You cannot prevent that users will be able to run
pam_time.so, as this only ensures that the PAM permission check will fail when a user actually tries to change his or her password.
If your goal is to prevent users from changing their password using
chpasswd during the specified hours in
/etc/security/time.conf this approach should suffice.
If you want to prevent users from running
chpasswd you would need to add something like this cronjob (e.g.
/etc/cron.d/disable_chpasswd) that disables the permissions for other users to run this program at the specified hour.
# disable chpasswd daily at 5pm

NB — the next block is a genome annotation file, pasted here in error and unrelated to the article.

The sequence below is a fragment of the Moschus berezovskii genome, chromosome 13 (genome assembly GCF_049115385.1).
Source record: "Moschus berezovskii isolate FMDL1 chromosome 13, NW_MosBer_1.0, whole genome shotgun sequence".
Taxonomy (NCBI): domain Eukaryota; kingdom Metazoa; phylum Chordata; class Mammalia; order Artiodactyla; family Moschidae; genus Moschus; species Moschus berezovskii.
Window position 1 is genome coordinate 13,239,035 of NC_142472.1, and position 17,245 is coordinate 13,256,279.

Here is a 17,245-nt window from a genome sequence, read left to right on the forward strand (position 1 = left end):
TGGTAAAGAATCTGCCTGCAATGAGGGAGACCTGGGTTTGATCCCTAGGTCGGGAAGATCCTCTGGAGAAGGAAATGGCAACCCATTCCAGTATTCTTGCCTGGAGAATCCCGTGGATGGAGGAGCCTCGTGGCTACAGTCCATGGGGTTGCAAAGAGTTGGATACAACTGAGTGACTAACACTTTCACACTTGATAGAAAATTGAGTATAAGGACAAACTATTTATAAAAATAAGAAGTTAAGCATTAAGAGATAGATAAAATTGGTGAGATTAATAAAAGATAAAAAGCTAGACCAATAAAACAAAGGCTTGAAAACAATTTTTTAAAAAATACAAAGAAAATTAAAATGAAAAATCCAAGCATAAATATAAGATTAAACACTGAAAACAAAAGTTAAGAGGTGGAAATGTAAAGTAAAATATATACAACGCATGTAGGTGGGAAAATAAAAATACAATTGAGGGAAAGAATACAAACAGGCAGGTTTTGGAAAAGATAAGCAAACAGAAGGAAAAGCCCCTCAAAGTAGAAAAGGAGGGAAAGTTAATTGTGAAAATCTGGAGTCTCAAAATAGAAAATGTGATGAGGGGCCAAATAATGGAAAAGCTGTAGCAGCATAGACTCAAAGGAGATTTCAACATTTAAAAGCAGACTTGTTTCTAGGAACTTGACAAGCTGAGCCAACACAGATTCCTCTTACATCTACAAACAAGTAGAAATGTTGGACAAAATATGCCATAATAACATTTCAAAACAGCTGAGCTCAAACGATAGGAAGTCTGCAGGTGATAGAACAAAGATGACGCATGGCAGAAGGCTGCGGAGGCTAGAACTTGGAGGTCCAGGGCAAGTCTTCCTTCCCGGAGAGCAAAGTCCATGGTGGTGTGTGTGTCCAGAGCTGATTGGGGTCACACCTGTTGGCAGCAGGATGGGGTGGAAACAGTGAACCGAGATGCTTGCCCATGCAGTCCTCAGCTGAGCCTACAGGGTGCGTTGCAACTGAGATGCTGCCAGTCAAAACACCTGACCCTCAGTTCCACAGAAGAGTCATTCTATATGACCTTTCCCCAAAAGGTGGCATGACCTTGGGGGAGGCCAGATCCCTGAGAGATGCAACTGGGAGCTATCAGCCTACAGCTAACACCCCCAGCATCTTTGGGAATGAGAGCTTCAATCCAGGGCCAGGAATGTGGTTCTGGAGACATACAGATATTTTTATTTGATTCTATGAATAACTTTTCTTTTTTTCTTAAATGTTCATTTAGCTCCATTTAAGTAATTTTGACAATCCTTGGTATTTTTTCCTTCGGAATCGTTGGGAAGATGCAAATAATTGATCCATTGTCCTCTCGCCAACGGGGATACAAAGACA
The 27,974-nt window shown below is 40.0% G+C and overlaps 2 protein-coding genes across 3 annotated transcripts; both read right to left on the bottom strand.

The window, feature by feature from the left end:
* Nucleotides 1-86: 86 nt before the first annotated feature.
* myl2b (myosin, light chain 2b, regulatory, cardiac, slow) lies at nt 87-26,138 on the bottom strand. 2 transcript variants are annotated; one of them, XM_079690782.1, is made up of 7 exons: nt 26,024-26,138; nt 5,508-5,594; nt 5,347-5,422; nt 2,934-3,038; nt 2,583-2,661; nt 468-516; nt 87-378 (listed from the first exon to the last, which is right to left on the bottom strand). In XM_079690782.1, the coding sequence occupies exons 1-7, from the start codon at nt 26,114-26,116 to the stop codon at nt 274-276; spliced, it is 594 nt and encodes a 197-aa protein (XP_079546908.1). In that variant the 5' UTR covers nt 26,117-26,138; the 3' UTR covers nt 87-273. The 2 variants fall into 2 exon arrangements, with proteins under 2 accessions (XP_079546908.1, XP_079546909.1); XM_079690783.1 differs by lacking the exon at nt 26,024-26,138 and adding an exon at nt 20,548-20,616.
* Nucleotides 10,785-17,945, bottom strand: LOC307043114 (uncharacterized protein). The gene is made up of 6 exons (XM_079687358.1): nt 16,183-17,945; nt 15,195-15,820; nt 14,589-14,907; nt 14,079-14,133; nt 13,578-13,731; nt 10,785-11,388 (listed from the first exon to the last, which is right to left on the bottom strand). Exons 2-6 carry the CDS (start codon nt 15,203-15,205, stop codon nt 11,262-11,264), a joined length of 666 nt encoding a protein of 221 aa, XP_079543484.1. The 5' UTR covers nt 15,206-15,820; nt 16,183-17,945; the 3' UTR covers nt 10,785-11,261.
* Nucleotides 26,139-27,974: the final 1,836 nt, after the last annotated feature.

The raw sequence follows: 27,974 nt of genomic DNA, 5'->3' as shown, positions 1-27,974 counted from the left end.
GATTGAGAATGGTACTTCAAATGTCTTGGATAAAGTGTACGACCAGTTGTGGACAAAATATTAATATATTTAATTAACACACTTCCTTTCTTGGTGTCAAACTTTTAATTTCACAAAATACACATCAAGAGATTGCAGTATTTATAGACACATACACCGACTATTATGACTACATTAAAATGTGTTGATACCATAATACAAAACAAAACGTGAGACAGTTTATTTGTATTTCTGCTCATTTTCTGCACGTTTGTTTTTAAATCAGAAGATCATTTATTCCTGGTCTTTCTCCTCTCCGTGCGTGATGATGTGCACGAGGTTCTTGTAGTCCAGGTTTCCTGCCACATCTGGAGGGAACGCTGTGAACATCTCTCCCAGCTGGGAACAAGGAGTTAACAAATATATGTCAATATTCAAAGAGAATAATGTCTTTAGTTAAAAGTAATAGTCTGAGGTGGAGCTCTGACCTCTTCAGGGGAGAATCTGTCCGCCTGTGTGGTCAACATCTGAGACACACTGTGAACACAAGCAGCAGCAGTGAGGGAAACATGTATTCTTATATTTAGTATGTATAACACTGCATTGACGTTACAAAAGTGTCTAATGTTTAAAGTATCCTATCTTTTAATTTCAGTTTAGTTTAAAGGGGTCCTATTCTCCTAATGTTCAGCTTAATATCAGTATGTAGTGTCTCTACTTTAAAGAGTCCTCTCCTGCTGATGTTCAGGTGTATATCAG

0 17 * * * root /usr/bin/chmod 4750 /usr/bin/chpasswd
# enable chpasswd daily at 5am
0 5 * * * root /usr/bin/chmod 4755 /usr/bin/chpasswd
However, if you want to prevent users from changing their password altogether you can't rely on
pam_time.so (or such a cronjob) because users would still be able to change their password using
passwd (which as far as I know does not use the account management group) or possibly other methods (e.g. some graphical tools use the D-Bus interface provided by AccountsService). To circumvent that you could for example set up a cron job that disables and enables password changing in your PAM configuration (but I don't know if this would be a viable solution for you).